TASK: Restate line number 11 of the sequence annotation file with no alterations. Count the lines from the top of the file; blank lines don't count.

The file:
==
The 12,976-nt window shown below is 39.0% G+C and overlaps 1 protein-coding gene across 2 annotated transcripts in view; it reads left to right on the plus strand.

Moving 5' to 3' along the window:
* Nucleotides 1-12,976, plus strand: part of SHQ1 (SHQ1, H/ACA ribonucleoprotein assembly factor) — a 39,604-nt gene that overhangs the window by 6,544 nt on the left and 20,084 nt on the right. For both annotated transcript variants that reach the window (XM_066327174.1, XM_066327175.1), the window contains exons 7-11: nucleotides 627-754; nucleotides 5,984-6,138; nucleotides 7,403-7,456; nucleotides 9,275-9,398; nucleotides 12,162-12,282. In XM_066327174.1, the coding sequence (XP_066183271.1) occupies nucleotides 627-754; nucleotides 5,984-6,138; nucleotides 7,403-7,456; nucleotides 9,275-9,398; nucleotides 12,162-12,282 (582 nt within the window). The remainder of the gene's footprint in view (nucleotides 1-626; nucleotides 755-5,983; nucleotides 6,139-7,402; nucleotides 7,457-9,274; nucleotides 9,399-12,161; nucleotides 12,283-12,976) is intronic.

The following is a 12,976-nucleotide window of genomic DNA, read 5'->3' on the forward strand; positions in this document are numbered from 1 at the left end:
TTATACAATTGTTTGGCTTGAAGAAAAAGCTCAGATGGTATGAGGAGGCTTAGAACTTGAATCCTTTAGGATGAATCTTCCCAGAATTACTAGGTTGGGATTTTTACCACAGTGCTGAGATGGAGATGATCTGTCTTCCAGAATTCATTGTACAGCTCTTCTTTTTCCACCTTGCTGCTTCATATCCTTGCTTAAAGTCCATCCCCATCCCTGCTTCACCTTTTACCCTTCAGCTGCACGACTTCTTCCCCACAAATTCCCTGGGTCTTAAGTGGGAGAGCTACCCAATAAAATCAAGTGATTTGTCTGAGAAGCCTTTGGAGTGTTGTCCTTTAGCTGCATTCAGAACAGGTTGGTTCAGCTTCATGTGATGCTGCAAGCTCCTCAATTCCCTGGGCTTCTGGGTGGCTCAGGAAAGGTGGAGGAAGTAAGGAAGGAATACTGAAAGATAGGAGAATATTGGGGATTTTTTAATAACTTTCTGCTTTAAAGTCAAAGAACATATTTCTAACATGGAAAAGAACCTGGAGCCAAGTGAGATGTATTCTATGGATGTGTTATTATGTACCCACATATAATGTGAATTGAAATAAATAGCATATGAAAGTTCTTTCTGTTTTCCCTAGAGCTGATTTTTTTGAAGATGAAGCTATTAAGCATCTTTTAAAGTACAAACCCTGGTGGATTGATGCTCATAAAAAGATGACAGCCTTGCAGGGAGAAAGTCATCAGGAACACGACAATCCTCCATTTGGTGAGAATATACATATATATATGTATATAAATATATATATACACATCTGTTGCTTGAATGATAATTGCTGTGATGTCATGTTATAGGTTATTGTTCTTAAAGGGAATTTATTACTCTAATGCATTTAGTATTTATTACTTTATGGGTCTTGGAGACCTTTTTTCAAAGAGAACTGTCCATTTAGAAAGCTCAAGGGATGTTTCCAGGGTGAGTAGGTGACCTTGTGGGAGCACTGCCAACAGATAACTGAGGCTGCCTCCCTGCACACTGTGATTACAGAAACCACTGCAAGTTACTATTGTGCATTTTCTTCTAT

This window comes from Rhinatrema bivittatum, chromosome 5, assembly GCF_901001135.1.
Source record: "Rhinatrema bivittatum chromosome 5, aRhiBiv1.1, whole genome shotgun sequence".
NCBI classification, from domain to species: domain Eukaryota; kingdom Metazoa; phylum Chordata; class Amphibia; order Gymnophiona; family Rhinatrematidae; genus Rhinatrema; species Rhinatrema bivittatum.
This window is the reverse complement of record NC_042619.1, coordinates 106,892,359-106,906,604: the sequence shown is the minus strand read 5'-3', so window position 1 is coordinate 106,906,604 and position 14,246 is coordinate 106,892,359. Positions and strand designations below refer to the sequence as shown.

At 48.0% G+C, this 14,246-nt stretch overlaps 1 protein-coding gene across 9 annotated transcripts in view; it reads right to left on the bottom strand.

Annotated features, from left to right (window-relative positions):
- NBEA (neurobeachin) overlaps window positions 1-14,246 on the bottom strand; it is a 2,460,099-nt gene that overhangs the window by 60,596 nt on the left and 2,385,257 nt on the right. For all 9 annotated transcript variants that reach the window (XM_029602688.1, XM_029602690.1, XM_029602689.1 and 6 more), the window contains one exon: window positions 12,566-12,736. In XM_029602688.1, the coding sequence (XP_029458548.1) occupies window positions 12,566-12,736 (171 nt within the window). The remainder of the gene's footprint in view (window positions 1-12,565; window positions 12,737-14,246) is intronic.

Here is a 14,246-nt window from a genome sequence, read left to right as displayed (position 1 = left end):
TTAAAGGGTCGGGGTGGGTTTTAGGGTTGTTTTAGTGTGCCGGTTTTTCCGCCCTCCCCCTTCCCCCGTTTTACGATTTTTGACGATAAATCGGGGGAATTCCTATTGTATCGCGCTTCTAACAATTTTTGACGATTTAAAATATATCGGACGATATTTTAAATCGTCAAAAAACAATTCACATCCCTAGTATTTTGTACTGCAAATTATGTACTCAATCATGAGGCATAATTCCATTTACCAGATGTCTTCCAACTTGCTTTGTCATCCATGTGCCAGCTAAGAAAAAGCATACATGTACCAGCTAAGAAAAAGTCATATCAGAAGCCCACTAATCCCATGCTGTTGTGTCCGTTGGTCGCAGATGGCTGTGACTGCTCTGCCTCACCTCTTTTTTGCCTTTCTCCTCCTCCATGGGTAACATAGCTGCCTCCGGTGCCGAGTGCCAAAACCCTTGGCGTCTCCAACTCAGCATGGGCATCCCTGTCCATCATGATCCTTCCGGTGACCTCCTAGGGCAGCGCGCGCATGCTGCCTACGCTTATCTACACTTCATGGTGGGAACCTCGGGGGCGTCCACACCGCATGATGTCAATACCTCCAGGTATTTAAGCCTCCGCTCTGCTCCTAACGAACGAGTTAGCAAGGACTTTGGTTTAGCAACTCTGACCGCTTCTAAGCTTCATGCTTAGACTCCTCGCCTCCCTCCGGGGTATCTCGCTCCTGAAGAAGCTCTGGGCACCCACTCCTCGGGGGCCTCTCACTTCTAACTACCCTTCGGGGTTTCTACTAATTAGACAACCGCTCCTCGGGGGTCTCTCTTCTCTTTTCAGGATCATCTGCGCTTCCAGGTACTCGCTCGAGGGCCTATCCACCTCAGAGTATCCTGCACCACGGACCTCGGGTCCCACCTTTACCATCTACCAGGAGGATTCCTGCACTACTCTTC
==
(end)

Annotated features, from left to right (window-relative positions):